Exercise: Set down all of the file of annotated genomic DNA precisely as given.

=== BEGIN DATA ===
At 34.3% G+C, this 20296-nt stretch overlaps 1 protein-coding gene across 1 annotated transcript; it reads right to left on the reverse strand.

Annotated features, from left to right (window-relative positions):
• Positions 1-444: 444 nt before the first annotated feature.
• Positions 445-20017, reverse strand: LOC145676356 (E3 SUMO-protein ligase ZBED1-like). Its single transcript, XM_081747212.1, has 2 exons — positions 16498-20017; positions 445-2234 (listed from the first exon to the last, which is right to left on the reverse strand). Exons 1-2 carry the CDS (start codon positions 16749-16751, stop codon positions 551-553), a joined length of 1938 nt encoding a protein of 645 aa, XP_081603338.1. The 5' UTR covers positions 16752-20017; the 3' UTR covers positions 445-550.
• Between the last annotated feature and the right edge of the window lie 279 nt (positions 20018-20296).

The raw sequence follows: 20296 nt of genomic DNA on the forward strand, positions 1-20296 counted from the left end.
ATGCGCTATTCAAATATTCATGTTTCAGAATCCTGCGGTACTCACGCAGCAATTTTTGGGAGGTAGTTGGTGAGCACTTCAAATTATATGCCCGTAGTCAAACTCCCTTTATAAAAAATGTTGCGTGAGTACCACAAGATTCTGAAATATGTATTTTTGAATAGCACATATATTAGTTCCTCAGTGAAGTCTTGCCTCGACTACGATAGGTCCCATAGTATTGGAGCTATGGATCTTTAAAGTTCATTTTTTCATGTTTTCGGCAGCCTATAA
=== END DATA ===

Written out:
At 34.3% G+C, this 20296-nt stretch overlaps 1 protein-coding gene across 1 annotated transcript; it reads right to left on the reverse strand.

Annotated features, from left to right (window-relative positions):
• Positions 1-444: 444 nt before the first annotated feature.
• Positions 445-20017, reverse strand: LOC145676356 (E3 SUMO-protein ligase ZBED1-like). Its single transcript, XM_081747212.1, has 2 exons — positions 16498-20017; positions 445-2234 (listed from the first exon to the last, which is right to left on the reverse strand). Exons 1-2 carry the CDS (start codon positions 16749-16751, stop codon positions 551-553), a joined length of 1938 nt encoding a protein of 645 aa, XP_081603338.1. The 5' UTR covers positions 16752-20017; the 3' UTR covers positions 445-550.
• Between the last annotated feature and the right edge of the window lie 279 nt (positions 20018-20296).

The raw sequence follows: 20296 nt of genomic DNA on the forward strand, positions 1-20296 counted from the left end.
ATGCGCTATTCAAATATTCATGTTTCAGAATCCTGCGGTACTCACGCAGCAATTTTTGGGAGGTAGTTGGTGAGCACTTCAAATTATATGCCCGTAGTCAAACTCCCTTTATAAAAAATGTTGCGTGAGTACCACAAGATTCTGAAATATGTATTTTTGAATAGCACATATATTAGTTCCTCAGTGAAGTCTTGCCTCGACTACGATAGGTCCCATAGTATTGGAGCTATGGATCTTTAAAGTTCATTTTTTCATGTTTTCGGCAGCCTATAA